Border Crossing. Obviously nowhere near the issues there once was. A simple enough process to get across and back each day – although those damned automatic passport readers are so dodgy, was pretty hit and miss, and most of the time, we were just waved through.

        La Linea – If your only experience of Spain, is custom built resorts, then your likely to be shocked. We however, having built up a horrific picture in our heads, were pleasantly surprised. Easy entry into the town centre where the cafe’s and shops are. Predominantly friendly, although must brush up on the Spanish a little, as I don’t think they appreciate our lack of effort at times. We convinced a letting agent to let us see some flats, very surprised at the quality, considering the price. Found some nicer areas to live, although, we had been told Bullring area was a no go, we found no real problems, and saw little difference day or night between the different areas we visited.

        In summary, my partner got a job whilst we were there, so we will be going to back late November, to live and breathe the place, live in La Linea and work in Gibraltar. Fascinating place, and think it will take some time to get bored.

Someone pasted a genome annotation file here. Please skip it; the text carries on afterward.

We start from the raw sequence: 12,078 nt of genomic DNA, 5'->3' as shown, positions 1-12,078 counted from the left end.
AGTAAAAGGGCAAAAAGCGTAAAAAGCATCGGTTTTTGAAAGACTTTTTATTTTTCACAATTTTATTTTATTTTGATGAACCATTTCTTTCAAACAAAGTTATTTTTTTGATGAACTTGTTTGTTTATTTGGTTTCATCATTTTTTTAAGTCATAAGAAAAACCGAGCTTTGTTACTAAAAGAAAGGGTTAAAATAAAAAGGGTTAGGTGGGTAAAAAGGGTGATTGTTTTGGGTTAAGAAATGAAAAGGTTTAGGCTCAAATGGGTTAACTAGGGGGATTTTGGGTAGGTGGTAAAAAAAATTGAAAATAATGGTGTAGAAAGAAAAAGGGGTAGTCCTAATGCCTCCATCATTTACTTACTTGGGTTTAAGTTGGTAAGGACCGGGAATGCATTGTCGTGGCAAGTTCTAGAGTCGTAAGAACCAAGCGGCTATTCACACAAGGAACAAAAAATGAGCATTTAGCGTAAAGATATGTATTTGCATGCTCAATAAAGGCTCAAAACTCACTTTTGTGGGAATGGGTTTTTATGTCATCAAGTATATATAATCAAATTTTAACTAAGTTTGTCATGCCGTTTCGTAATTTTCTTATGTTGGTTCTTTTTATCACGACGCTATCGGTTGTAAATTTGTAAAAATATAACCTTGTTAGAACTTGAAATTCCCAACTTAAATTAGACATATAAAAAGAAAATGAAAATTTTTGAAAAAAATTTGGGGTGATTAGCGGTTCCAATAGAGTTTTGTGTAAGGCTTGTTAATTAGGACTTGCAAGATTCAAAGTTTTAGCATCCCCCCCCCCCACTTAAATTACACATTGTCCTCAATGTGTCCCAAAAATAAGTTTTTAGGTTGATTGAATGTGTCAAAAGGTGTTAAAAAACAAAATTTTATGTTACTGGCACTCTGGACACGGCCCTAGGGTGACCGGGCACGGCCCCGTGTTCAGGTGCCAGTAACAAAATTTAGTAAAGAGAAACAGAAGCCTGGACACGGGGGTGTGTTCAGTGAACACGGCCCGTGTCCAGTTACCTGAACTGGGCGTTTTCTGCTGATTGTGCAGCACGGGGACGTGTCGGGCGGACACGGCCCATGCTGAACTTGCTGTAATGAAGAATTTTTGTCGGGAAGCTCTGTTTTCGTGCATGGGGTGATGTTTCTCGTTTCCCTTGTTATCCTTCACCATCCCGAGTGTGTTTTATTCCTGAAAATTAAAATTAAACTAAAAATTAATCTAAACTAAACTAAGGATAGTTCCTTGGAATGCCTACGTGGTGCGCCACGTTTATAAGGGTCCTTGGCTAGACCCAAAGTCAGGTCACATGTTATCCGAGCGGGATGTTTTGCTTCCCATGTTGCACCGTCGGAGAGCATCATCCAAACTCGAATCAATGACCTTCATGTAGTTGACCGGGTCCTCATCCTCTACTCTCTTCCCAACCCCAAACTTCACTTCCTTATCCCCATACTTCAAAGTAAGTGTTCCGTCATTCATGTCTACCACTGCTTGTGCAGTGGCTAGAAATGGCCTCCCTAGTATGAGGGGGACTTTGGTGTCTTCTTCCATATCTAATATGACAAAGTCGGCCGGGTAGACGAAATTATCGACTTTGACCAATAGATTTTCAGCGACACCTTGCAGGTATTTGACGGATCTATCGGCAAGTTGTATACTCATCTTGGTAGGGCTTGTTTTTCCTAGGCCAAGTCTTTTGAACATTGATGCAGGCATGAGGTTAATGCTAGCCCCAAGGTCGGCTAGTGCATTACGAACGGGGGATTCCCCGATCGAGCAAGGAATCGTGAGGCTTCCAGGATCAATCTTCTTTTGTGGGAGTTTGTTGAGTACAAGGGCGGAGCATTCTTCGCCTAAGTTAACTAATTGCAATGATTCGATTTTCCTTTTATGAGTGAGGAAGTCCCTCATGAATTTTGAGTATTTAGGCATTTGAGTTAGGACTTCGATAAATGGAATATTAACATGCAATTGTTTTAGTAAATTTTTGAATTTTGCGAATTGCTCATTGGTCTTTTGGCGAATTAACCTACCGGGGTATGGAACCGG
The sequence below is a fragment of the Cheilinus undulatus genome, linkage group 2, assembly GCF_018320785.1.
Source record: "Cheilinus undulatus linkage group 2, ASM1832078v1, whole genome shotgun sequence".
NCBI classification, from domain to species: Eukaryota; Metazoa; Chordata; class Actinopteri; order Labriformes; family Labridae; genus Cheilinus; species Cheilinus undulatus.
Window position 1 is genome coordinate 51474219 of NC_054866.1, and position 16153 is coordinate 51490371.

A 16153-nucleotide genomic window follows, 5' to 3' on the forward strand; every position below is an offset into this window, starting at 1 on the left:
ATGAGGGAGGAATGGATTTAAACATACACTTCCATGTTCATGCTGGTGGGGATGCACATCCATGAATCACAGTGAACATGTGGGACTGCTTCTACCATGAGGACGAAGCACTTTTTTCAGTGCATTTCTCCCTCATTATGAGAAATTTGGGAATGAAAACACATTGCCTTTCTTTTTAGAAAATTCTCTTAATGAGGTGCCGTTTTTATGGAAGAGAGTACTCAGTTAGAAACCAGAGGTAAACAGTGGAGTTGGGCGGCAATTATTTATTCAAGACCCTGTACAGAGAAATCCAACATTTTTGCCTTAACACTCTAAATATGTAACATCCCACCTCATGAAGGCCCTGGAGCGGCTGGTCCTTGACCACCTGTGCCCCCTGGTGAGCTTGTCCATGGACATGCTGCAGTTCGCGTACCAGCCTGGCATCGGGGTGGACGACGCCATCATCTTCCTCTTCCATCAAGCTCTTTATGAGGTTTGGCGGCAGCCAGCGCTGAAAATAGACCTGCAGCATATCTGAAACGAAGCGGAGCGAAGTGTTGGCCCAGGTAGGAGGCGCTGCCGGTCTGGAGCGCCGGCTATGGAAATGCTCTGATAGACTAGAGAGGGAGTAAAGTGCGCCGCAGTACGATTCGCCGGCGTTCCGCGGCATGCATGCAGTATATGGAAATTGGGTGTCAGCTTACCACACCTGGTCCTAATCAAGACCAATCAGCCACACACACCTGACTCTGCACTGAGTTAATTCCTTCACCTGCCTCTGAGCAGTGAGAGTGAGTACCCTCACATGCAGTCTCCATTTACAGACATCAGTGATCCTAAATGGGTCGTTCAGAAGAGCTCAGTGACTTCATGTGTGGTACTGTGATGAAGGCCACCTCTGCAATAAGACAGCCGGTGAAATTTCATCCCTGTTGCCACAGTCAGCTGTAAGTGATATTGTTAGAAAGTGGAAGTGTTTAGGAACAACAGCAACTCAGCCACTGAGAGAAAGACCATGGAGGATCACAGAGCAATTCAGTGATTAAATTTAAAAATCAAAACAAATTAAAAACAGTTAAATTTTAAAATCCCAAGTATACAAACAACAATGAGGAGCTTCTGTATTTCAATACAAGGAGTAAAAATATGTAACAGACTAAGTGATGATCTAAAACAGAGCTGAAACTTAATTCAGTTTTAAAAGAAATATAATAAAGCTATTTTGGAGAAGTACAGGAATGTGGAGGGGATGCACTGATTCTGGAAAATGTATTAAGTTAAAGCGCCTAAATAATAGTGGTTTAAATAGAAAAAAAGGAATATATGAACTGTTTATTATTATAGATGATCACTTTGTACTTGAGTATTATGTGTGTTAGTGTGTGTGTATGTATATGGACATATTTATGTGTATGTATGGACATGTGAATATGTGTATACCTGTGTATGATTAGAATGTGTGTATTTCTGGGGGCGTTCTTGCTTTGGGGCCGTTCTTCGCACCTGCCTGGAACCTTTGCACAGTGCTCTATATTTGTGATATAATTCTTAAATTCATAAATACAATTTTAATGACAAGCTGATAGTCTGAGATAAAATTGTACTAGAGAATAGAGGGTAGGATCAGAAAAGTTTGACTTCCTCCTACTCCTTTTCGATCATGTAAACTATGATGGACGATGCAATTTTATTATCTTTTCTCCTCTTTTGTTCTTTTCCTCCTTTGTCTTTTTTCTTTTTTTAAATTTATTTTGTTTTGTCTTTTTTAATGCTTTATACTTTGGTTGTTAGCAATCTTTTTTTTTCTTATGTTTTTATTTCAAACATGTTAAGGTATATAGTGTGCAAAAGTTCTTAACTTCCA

In addition, we visited San Roque. Beautiful, but too quiet, too hilly, and overall, 34 degrees seemed a lot hotter up there, than down in La Linea. But highly recommend for those who want it a lot quieter. Only 25 minutes by bus from La Linea, and only a 1Euro 40 cents single bus ticket.

        Advice, go see it all first. We were lucky, it suits us, but I can see how some people may not take to it all.

  6. Hey. I’m 16 and looking into moving to la linea with my 20 years old friend. The plan is for us both to work in Gibraltar so I have a few questions.